RICHMOND, VA (WWBT) – We've been reporting on drought conditions for months now, so we all know we needed Wednesday's rain. With such a deficit, the most important question is will this latest rain really make a difference.
Normally when it rains it's gloomy. People are grumpy, wishing they could snuggle on the couch all day. But almost everyone we talked to Wednesday had big smiles on their faces. They were celebrating the fact that this rain could save the landscaping they've watched slowly die in this summer's drought.
Jeanette McKittrick's prayers have been answered.
"Pray for rain, pray for rain and we finally got some rain," she exclaimed.
When she looked out into the raindrops falling on her beloved yard Wednesday morning, her reaction was pure excitement.
NBC12's Gardening Expert Doug Hensel said the way this weather pattern played out is ideal.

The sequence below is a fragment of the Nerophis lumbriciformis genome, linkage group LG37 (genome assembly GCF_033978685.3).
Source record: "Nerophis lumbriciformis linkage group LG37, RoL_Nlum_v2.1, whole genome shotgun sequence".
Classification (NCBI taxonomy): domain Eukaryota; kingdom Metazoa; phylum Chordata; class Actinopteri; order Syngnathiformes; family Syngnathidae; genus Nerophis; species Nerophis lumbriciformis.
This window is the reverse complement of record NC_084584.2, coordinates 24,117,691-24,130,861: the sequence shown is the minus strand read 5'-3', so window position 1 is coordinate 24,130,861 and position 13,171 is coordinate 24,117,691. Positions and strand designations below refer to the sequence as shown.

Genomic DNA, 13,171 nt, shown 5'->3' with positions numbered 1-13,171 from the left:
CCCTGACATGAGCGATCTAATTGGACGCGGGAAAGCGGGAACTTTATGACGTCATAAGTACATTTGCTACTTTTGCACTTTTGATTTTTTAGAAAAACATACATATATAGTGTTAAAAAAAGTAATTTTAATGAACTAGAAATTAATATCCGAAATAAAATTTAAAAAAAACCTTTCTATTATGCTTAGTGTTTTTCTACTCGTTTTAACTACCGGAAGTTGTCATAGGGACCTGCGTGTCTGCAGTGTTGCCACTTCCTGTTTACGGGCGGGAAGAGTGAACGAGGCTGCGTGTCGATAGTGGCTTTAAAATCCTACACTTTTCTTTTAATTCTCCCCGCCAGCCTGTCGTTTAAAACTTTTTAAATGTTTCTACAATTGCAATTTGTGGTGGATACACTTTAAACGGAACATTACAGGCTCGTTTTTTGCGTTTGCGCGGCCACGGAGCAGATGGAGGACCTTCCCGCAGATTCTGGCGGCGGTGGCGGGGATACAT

The summer drought conditions made the ground very hard. Without the foundation of the light rain earlier in the week and the slow, consistent rain Wednesday, any heavy downpours would create flooding.
"It would come down so fast, the ground couldn't absorb it so we may have seen a lot more runoff," Hensel explained. "If tomorrow is a harder rain our ground is already soaked so that water is going to seep right on through."
The First Warning Weather Team is forecasting between 3 and 4 inches of rain through Thursday. If that happens, our one storm total will surpass all the rain Central Virginia saw in the entire month of August.
That's music to McKittrick's ears as she surveyed the damage she'll have to repair before opening her yard for April's Garden Week.
"The ferns have really struggled because they love water so much," she said.
She thinks no matter how hard she tries, she can never water her plants as well as Mother Nature.
"I'm delighted to get out my rain coat. I'm delighted to get out my umbrella, my clogs and I may well be gardening in the rain," she said.
The only question at this point is whether or not Thursday's downpour will be enough to get rid of drought conditions. Of course, only time will tell.